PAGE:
Lenovo ThinkPad 10 Tablet Review

SAMSUNG CSC When it comes to the Lenovo ThinkPad 10, Lenovo truly created the possible vision and future of Windows hybrid computers. From first glance, the ThinkPad 10 doesn’t look the part of a powerful Windows computer. With a quad-core processor, a high-resolution HD display and aluminium chassis, Lenovo’s design speaks through the entirety of the device. Initial impressions of the device are overwhelmingly good. Whether or not the device can handle what you need to throw at it seems irrelevant once taken out box. It’s once you start using the ThinkPad 10 that you realize that has a complete package, it can get the job done, and then some.

The ThinkPad 10 is running a full version of Windows 8.1 that runs seamlessly on the device. The Intel quad-core processor does more than enough to handle heavy media content and browsing. Using the ThinkPad via the touchscreen only is pleasant as the sensitivity is 10 point, however, if you want to get high intensity, productive work done, grabbing one of the many accessories available for the device is a must. In the future, I hope all desktop level tablets come with a keyboard as it’s truly the only way to churn out high volumes of work consistently.

Moving along towards the back of the device, you’ll be acquainted with the 8-megapixel camera that takes pretty decent photos. If you purchase the flap cover case for the ThinkPad 10, you’ll be able to activate it by just flipping the camera flap. Unfortunately, speakers on the device face down and not towards you, so they can get a bit muffled when docking them into the optional keyboard case, but overall, pretty well done speakers all around. The durability and heft of the device are perfect in my use. Because of the premium materials chosen, the size and weight of the ThinkPad sit well in a bookbag or purse, and can easily be carried around in the hand. If you happen to drop the ThinkPad 10, as it is quite thin, the aluminum casing will keep everything intact. The device does come with a digital pen, and it works, but that’s really all I have to say about it. It’s good for jotting down small tidbits of information or notes, but after using the Surface Pro 3’s new digital pen, it fails in comparison.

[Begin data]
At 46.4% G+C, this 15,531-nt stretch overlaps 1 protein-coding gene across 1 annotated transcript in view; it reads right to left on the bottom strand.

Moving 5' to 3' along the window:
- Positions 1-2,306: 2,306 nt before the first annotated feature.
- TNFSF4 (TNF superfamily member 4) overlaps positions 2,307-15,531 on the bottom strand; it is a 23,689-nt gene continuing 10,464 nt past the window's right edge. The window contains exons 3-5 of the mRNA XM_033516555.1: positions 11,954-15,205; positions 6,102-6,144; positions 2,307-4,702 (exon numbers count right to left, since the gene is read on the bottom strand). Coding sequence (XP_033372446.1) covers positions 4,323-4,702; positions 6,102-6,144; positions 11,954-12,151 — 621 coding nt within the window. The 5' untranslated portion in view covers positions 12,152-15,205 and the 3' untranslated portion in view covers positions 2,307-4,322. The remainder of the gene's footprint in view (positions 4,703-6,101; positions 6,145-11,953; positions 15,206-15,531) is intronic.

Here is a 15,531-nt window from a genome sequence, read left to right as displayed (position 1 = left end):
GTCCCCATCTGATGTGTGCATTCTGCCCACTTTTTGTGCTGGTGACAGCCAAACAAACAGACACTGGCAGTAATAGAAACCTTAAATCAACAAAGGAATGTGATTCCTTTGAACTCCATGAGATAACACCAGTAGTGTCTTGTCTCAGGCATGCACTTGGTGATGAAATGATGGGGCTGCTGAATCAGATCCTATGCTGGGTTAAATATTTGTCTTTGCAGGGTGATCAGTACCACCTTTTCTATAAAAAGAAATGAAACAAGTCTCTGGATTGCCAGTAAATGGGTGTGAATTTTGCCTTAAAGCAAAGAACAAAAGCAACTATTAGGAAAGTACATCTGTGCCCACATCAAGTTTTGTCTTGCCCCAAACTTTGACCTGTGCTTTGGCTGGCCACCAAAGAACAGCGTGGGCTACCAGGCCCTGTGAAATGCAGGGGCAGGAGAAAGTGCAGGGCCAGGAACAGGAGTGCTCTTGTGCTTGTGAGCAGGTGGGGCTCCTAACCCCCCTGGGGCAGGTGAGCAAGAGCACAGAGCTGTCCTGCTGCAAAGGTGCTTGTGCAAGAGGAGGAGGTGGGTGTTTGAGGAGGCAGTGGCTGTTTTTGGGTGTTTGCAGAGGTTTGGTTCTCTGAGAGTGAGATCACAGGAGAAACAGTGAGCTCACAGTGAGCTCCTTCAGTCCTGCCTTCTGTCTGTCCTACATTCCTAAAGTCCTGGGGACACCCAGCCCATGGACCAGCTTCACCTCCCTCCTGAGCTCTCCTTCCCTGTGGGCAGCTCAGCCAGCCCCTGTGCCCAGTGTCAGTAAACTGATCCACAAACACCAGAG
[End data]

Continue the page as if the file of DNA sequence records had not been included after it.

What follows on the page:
Where Lenovo really ruined the overall appeal of the ThinkPad 10 is in the battery life. It’s below the average for a device in this category, and borderline horrendous in continuous use. On average, I got about 6 hours out of the ThinkPad 10, and that’s with standby time included. The devices profile and sleek design had to compromise somewhere, and unfortunately it compromised in the battery department. Even though it is a tablet, using the ThinkPad 10 a media device would be ill-advised without a back up power source ready to go. It truly ruined the experience of an otherwise great device in the ThinkPad 10.

For about $499, cheaper in other outlets online, you can purchase the Lenovo ThinkPad 10. Don’t get me wrong, this device has A LOT going for it. Arguably one of the best Windows 8.1 tablets/PC’s in the market a year after it’s release, however, the battery life doesn’t justify the price tag. All in all, Lenovo definitely has the right idea with this product and the future of mobile computing.

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